Adoption Series: Psychodrama, thrown plates and the death of a Koi — Ted Leonhardt

Ted Leonhardt
5 min readJul 24, 2023

He threw the first plate, and it hit the floor, exploding like a shotgun blast. Fear shot through my chest, and I froze.


Over my fifty-plus-year career, I’ve worked as an employee, manager, and owner. I’ve been an illustrator, designer, salesman, strategist, and marketer. And I’ve managed others in those roles. I’ve worked as a consultant inside global corporations and as an outside adviser to people in large and small businesses. Along the way, I’ve had remarkable successes and painful failures.

For the last fifteen-plus years, I’ve worked as an adviser to creatives. As an adviser, I’ve realized that I, too, need to know more about myself and why I am the way I am. Both are why I’m so good at some things and weak in others. To help, I engaged a therapist and spent hundreds of hours intensively focused on gaining self-awareness. It worked, and I feel not only more secure in my self-knowledge but also much better at understanding and helping my clients.

But I have more inner work to do. I’ve learned that group work provides insights beyond those gained through individual therapy, so I attended a day-long psychodrama session with a small group.

Becoming the protagonist

An edginess, instead of the calm I had experienced all morning, came over me. I ran through my mental list of challenges and found nothing new or pressing. I couldn’t fathom what was so unexpectedly troubling, given an experience that seemed to be going so smoothly. I heard my heart, though, stomping away in my chest like an army on the march. And I could smell my own body odor. What’d Robin call it? “Feeling sweat.”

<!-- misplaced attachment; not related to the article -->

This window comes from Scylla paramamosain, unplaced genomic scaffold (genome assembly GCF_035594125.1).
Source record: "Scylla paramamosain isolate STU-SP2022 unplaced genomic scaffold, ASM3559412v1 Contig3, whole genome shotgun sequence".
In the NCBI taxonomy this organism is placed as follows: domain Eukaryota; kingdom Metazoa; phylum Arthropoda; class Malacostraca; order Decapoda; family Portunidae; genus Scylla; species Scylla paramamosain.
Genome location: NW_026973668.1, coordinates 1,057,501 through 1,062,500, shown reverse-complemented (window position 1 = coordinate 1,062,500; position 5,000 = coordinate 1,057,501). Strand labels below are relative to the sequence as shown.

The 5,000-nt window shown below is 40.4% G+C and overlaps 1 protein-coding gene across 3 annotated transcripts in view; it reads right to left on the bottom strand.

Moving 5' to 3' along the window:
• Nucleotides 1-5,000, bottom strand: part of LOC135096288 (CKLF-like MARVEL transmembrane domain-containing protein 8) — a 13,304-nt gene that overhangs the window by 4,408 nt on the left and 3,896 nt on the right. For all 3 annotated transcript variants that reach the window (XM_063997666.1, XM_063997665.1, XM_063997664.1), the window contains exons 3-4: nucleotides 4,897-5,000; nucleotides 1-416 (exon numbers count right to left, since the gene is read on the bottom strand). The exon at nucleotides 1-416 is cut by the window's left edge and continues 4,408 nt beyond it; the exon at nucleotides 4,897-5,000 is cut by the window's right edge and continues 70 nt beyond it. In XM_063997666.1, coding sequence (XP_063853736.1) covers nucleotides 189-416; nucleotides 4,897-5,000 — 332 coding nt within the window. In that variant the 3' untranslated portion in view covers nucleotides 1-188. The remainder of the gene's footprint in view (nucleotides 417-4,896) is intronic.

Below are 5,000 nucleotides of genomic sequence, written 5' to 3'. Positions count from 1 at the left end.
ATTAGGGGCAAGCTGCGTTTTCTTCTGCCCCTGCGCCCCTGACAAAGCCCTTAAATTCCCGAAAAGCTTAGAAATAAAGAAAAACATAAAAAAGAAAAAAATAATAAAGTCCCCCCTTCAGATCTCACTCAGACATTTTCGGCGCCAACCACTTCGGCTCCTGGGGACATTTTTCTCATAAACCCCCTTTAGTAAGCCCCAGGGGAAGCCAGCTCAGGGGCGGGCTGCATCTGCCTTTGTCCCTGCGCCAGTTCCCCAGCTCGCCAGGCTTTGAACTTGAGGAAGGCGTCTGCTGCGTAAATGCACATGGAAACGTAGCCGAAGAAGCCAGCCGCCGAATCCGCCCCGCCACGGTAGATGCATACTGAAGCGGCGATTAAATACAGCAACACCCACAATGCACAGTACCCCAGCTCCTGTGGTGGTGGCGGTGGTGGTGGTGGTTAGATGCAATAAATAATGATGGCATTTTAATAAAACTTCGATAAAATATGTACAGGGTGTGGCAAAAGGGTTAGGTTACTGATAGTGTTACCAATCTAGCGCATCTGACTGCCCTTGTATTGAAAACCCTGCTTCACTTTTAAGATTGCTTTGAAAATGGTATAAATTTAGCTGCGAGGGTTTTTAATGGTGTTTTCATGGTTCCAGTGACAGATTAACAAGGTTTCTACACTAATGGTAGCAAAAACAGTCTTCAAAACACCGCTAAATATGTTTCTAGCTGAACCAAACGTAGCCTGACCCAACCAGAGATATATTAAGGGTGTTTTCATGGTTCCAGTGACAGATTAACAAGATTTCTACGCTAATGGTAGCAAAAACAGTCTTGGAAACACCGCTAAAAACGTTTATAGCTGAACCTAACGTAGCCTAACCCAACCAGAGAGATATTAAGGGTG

I stepped outside to examine my apprehension, even panic. Feeling a touch of shame with my deodorant not up to the task. The trees were moving softly in the breeze. That was calming. I had no agenda other than the effort at hand. I knew what fear felt like; this was different.

Back inside, Bob asked me if I was ready to be the protagonist.

I said, “yes,” but I had my doubts.

He took my hand and said, “let’s walk together.” And we began to walk around the room in the circle…



Ted Leonhardt

Helping designers and other creative professionals win negotiations. Author, coach, trainer, consultant.